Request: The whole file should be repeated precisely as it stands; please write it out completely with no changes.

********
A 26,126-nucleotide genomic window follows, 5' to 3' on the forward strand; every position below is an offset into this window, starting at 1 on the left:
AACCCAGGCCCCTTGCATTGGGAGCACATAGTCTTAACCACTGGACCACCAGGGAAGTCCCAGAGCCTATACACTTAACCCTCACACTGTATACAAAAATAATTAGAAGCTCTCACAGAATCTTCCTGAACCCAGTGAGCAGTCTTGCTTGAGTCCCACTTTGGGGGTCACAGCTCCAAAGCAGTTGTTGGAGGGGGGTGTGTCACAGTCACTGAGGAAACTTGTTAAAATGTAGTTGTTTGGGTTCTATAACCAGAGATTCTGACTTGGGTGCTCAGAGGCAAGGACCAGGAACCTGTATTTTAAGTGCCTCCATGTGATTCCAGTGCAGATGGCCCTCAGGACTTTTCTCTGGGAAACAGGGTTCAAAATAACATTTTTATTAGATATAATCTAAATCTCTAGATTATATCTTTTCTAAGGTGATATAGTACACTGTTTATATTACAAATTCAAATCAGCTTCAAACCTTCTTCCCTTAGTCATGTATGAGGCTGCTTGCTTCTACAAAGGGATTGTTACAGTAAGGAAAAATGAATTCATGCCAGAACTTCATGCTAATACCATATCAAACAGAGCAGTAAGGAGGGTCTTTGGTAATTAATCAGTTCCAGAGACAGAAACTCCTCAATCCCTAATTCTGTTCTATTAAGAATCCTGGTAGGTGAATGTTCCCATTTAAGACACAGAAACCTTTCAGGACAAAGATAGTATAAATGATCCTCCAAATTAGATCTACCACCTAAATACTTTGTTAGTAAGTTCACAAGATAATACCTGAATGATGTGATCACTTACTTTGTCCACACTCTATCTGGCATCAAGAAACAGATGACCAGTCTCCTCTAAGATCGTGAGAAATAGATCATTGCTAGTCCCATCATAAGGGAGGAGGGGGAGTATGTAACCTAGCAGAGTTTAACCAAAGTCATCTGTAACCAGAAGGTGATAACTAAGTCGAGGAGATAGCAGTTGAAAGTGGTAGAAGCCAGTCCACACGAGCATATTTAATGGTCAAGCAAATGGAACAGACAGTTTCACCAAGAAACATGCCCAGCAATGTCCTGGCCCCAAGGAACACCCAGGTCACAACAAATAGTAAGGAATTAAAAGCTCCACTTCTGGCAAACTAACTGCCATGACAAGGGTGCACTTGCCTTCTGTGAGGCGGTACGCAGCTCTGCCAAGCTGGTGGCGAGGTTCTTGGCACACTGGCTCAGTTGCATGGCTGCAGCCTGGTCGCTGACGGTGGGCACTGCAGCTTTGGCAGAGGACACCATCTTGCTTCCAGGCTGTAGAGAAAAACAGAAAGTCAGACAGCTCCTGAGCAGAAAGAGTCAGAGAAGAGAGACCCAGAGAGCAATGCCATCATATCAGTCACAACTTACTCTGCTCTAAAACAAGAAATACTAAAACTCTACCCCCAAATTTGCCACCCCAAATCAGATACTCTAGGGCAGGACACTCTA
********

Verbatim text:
A 26,126-nucleotide genomic window follows, 5' to 3' on the forward strand; every position below is an offset into this window, starting at 1 on the left:
AACCCAGGCCCCTTGCATTGGGAGCACATAGTCTTAACCACTGGACCACCAGGGAAGTCCCAGAGCCTATACACTTAACCCTCACACTGTATACAAAAATAATTAGAAGCTCTCACAGAATCTTCCTGAACCCAGTGAGCAGTCTTGCTTGAGTCCCACTTTGGGGGTCACAGCTCCAAAGCAGTTGTTGGAGGGGGGTGTGTCACAGTCACTGAGGAAACTTGTTAAAATGTAGTTGTTTGGGTTCTATAACCAGAGATTCTGACTTGGGTGCTCAGAGGCAAGGACCAGGAACCTGTATTTTAAGTGCCTCCATGTGATTCCAGTGCAGATGGCCCTCAGGACTTTTCTCTGGGAAACAGGGTTCAAAATAACATTTTTATTAGATATAATCTAAATCTCTAGATTATATCTTTTCTAAGGTGATATAGTACACTGTTTATATTACAAATTCAAATCAGCTTCAAACCTTCTTCCCTTAGTCATGTATGAGGCTGCTTGCTTCTACAAAGGGATTGTTACAGTAAGGAAAAATGAATTCATGCCAGAACTTCATGCTAATACCATATCAAACAGAGCAGTAAGGAGGGTCTTTGGTAATTAATCAGTTCCAGAGACAGAAACTCCTCAATCCCTAATTCTGTTCTATTAAGAATCCTGGTAGGTGAATGTTCCCATTTAAGACACAGAAACCTTTCAGGACAAAGATAGTATAAATGATCCTCCAAATTAGATCTACCACCTAAATACTTTGTTAGTAAGTTCACAAGATAATACCTGAATGATGTGATCACTTACTTTGTCCACACTCTATCTGGCATCAAGAAACAGATGACCAGTCTCCTCTAAGATCGTGAGAAATAGATCATTGCTAGTCCCATCATAAGGGAGGAGGGGGAGTATGTAACCTAGCAGAGTTTAACCAAAGTCATCTGTAACCAGAAGGTGATAACTAAGTCGAGGAGATAGCAGTTGAAAGTGGTAGAAGCCAGTCCACACGAGCATATTTAATGGTCAAGCAAATGGAACAGACAGTTTCACCAAGAAACATGCCCAGCAATGTCCTGGCCCCAAGGAACACCCAGGTCACAACAAATAGTAAGGAATTAAAAGCTCCACTTCTGGCAAACTAACTGCCATGACAAGGGTGCACTTGCCTTCTGTGAGGCGGTACGCAGCTCTGCCAAGCTGGTGGCGAGGTTCTTGGCACACTGGCTCAGTTGCATGGCTGCAGCCTGGTCGCTGACGGTGGGCACTGCAGCTTTGGCAGAGGACACCATCTTGCTTCCAGGCTGTAGAGAAAAACAGAAAGTCAGACAGCTCCTGAGCAGAAAGAGTCAGAGAAGAGAGACCCAGAGAGCAATGCCATCATATCAGTCACAACTTACTCTGCTCTAAAACAAGAAATACTAAAACTCTACCCCCAAATTTGCCACCCCAAATCAGATACTCTAGGGCAGGACACTCTA